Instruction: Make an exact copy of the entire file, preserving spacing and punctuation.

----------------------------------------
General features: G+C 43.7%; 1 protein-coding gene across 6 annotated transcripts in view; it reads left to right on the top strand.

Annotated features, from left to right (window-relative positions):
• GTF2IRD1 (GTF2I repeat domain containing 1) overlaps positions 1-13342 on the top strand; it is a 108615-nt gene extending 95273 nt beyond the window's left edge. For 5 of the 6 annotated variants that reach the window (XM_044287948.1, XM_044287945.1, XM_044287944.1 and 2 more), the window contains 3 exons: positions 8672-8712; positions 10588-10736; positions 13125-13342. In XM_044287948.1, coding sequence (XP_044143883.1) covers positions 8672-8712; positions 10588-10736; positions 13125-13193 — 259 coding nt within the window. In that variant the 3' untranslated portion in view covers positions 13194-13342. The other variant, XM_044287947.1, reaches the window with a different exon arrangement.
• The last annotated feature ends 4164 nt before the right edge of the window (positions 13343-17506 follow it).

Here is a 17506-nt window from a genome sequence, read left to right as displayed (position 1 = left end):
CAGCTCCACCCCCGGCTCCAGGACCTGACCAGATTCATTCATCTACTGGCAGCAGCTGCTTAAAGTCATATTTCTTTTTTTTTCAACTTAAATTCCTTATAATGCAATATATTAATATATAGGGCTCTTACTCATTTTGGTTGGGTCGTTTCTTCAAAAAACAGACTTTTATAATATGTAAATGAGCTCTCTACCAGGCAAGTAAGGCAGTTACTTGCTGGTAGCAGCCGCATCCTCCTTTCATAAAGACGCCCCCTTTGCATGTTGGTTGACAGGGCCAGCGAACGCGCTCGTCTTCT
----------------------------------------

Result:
General features: G+C 43.7%; 1 protein-coding gene across 6 annotated transcripts in view; it reads left to right on the top strand.

Annotated features, from left to right (window-relative positions):
• GTF2IRD1 (GTF2I repeat domain containing 1) overlaps positions 1-13342 on the top strand; it is a 108615-nt gene extending 95273 nt beyond the window's left edge. For 5 of the 6 annotated variants that reach the window (XM_044287948.1, XM_044287945.1, XM_044287944.1 and 2 more), the window contains 3 exons: positions 8672-8712; positions 10588-10736; positions 13125-13342. In XM_044287948.1, coding sequence (XP_044143883.1) covers positions 8672-8712; positions 10588-10736; positions 13125-13193 — 259 coding nt within the window. In that variant the 3' untranslated portion in view covers positions 13194-13342. The other variant, XM_044287947.1, reaches the window with a different exon arrangement.
• The last annotated feature ends 4164 nt before the right edge of the window (positions 13343-17506 follow it).

Here is a 17506-nt window from a genome sequence, read left to right as displayed (position 1 = left end):
CAGCTCCACCCCCGGCTCCAGGACCTGACCAGATTCATTCATCTACTGGCAGCAGCTGCTTAAAGTCATATTTCTTTTTTTTTCAACTTAAATTCCTTATAATGCAATATATTAATATATAGGGCTCTTACTCATTTTGGTTGGGTCGTTTCTTCAAAAAACAGACTTTTATAATATGTAAATGAGCTCTCTACCAGGCAAGTAAGGCAGTTACTTGCTGGTAGCAGCCGCATCCTCCTTTCATAAAGACGCCCCCTTTGCATGTTGGTTGACAGGGCCAGCGAACGCGCTCGTCTTCT